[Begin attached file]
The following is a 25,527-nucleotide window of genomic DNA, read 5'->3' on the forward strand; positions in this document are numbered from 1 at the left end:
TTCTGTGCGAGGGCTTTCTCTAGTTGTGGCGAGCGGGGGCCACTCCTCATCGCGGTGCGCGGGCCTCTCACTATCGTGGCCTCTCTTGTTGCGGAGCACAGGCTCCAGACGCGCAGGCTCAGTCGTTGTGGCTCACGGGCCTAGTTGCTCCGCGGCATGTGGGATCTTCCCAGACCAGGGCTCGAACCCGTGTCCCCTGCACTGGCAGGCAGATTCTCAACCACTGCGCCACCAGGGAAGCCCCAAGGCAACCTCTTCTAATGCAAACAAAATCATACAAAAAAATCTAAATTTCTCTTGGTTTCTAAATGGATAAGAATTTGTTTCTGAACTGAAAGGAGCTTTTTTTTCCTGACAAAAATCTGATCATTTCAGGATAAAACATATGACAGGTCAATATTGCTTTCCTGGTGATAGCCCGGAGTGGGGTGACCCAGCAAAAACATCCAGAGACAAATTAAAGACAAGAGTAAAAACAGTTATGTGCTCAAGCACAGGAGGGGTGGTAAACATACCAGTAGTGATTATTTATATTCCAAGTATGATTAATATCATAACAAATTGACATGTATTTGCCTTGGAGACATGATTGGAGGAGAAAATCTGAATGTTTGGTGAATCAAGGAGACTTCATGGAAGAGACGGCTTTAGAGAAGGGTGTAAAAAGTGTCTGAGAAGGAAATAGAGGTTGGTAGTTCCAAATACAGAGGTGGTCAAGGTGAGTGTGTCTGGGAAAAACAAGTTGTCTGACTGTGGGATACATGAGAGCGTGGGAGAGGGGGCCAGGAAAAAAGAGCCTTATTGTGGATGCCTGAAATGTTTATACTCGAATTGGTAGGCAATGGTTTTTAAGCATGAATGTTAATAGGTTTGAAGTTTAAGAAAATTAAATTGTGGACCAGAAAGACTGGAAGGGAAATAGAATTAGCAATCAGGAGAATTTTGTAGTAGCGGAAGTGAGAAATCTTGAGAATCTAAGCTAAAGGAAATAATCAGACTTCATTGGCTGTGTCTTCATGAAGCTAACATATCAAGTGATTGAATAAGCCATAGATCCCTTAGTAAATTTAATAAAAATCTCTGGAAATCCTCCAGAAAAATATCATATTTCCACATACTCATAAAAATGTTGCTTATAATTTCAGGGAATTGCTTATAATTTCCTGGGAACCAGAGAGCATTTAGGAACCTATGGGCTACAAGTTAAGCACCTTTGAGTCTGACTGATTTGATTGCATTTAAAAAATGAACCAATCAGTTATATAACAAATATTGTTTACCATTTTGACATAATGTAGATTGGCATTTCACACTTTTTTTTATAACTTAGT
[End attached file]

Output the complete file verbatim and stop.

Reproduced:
The following is a 25,527-nucleotide window of genomic DNA, read 5'->3' on the forward strand; positions in this document are numbered from 1 at the left end:
TTCTGTGCGAGGGCTTTCTCTAGTTGTGGCGAGCGGGGGCCACTCCTCATCGCGGTGCGCGGGCCTCTCACTATCGTGGCCTCTCTTGTTGCGGAGCACAGGCTCCAGACGCGCAGGCTCAGTCGTTGTGGCTCACGGGCCTAGTTGCTCCGCGGCATGTGGGATCTTCCCAGACCAGGGCTCGAACCCGTGTCCCCTGCACTGGCAGGCAGATTCTCAACCACTGCGCCACCAGGGAAGCCCCAAGGCAACCTCTTCTAATGCAAACAAAATCATACAAAAAAATCTAAATTTCTCTTGGTTTCTAAATGGATAAGAATTTGTTTCTGAACTGAAAGGAGCTTTTTTTTCCTGACAAAAATCTGATCATTTCAGGATAAAACATATGACAGGTCAATATTGCTTTCCTGGTGATAGCCCGGAGTGGGGTGACCCAGCAAAAACATCCAGAGACAAATTAAAGACAAGAGTAAAAACAGTTATGTGCTCAAGCACAGGAGGGGTGGTAAACATACCAGTAGTGATTATTTATATTCCAAGTATGATTAATATCATAACAAATTGACATGTATTTGCCTTGGAGACATGATTGGAGGAGAAAATCTGAATGTTTGGTGAATCAAGGAGACTTCATGGAAGAGACGGCTTTAGAGAAGGGTGTAAAAAGTGTCTGAGAAGGAAATAGAGGTTGGTAGTTCCAAATACAGAGGTGGTCAAGGTGAGTGTGTCTGGGAAAAACAAGTTGTCTGACTGTGGGATACATGAGAGCGTGGGAGAGGGGGCCAGGAAAAAAGAGCCTTATTGTGGATGCCTGAAATGTTTATACTCGAATTGGTAGGCAATGGTTTTTAAGCATGAATGTTAATAGGTTTGAAGTTTAAGAAAATTAAATTGTGGACCAGAAAGACTGGAAGGGAAATAGAATTAGCAATCAGGAGAATTTTGTAGTAGCGGAAGTGAGAAATCTTGAGAATCTAAGCTAAAGGAAATAATCAGACTTCATTGGCTGTGTCTTCATGAAGCTAACATATCAAGTGATTGAATAAGCCATAGATCCCTTAGTAAATTTAATAAAAATCTCTGGAAATCCTCCAGAAAAATATCATATTTCCACATACTCATAAAAATGTTGCTTATAATTTCAGGGAATTGCTTATAATTTCCTGGGAACCAGAGAGCATTTAGGAACCTATGGGCTACAAGTTAAGCACCTTTGAGTCTGACTGATTTGATTGCATTTAAAAAATGAACCAATCAGTTATATAACAAATATTGTTTACCATTTTGACATAATGTAGATTGGCATTTCACACTTTTTTTTATAACTTAGT